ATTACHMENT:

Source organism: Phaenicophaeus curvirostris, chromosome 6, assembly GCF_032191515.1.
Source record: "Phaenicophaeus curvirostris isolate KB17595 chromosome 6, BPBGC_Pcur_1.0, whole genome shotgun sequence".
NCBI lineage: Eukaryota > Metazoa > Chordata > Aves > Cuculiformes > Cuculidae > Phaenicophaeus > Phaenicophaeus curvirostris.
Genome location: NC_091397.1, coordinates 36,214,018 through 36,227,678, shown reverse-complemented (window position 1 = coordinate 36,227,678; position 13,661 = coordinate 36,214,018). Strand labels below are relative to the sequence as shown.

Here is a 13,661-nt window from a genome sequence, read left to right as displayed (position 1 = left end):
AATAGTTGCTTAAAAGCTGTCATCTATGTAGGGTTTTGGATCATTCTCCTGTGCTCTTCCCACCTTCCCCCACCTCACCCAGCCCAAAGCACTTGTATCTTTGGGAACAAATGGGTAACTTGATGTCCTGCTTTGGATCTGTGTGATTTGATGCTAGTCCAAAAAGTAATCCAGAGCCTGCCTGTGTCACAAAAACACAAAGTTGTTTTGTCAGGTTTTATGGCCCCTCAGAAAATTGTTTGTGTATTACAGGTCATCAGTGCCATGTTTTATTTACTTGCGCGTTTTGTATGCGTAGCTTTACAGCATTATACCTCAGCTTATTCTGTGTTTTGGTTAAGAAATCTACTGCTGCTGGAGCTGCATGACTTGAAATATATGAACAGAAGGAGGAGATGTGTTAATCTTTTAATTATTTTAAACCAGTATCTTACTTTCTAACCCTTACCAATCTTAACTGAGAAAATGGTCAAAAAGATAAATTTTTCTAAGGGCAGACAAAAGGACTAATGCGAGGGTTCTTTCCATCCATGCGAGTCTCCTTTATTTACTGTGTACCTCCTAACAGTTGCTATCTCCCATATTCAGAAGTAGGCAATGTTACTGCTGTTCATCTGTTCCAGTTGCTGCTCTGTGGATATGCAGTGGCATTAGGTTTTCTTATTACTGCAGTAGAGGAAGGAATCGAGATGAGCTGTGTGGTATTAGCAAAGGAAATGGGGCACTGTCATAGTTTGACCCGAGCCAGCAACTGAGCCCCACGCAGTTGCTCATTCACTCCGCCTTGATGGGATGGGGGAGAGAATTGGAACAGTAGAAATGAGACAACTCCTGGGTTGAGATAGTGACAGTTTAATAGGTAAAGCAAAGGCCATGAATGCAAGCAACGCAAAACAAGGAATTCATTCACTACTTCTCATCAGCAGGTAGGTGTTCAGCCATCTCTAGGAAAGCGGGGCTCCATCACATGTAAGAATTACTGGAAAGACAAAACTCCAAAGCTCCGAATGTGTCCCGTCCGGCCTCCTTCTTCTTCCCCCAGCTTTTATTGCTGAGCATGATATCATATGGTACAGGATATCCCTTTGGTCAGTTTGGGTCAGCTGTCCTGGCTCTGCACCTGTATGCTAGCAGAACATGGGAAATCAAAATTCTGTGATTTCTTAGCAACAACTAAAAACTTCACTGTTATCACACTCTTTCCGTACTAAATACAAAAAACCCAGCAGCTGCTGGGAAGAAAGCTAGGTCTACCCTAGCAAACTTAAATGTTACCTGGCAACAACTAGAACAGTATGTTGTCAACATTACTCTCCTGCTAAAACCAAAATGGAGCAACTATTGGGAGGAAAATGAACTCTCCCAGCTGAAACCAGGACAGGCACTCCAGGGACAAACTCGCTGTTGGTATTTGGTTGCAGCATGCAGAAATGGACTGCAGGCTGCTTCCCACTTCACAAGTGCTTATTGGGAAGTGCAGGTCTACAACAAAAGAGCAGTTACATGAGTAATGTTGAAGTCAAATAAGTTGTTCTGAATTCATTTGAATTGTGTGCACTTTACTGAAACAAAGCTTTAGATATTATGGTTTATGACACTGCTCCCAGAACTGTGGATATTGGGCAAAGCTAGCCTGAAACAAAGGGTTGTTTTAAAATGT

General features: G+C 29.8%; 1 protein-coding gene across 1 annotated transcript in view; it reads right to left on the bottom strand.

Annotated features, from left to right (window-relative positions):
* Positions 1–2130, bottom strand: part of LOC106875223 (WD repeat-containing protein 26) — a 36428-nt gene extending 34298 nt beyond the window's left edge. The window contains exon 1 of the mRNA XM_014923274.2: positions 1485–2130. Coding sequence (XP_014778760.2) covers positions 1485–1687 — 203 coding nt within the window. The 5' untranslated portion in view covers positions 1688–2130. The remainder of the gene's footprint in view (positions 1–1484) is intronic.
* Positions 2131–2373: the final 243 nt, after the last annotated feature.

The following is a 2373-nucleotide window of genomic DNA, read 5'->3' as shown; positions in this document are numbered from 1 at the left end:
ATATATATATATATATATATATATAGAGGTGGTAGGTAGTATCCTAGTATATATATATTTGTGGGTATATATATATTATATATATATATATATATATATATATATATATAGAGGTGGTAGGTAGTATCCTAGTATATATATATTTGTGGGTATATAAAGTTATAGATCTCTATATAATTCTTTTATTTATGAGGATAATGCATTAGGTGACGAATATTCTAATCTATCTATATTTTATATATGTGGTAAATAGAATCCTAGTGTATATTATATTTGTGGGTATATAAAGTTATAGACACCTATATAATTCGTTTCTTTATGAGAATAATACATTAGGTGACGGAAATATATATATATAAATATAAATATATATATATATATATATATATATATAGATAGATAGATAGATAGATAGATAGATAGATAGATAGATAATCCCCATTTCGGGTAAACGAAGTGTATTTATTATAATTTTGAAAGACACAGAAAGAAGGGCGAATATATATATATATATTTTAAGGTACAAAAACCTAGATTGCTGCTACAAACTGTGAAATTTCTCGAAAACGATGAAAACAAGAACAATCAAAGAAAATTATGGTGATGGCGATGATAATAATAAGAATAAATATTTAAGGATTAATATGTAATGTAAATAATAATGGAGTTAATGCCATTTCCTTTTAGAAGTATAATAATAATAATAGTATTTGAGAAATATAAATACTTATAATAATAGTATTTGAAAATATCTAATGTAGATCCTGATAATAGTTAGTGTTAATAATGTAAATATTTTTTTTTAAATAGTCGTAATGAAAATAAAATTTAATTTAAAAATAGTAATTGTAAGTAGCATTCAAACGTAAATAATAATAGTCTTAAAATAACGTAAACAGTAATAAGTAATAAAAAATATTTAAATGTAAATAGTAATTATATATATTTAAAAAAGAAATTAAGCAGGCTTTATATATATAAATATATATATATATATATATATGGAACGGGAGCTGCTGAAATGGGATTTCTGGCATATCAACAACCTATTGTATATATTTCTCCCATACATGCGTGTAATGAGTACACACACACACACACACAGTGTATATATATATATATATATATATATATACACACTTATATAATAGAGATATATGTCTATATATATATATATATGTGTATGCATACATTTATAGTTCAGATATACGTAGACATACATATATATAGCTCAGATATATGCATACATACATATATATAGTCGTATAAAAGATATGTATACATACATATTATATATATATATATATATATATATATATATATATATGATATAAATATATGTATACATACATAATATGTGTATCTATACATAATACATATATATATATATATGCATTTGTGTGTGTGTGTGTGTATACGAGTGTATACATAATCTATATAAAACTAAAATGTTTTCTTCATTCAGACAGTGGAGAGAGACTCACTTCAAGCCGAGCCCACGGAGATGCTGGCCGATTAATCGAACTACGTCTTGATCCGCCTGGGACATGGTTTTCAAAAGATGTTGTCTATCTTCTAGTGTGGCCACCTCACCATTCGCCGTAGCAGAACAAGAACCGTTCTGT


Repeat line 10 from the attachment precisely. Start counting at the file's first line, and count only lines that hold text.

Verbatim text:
* Positions 2131–2373: the final 243 nt, after the last annotated feature.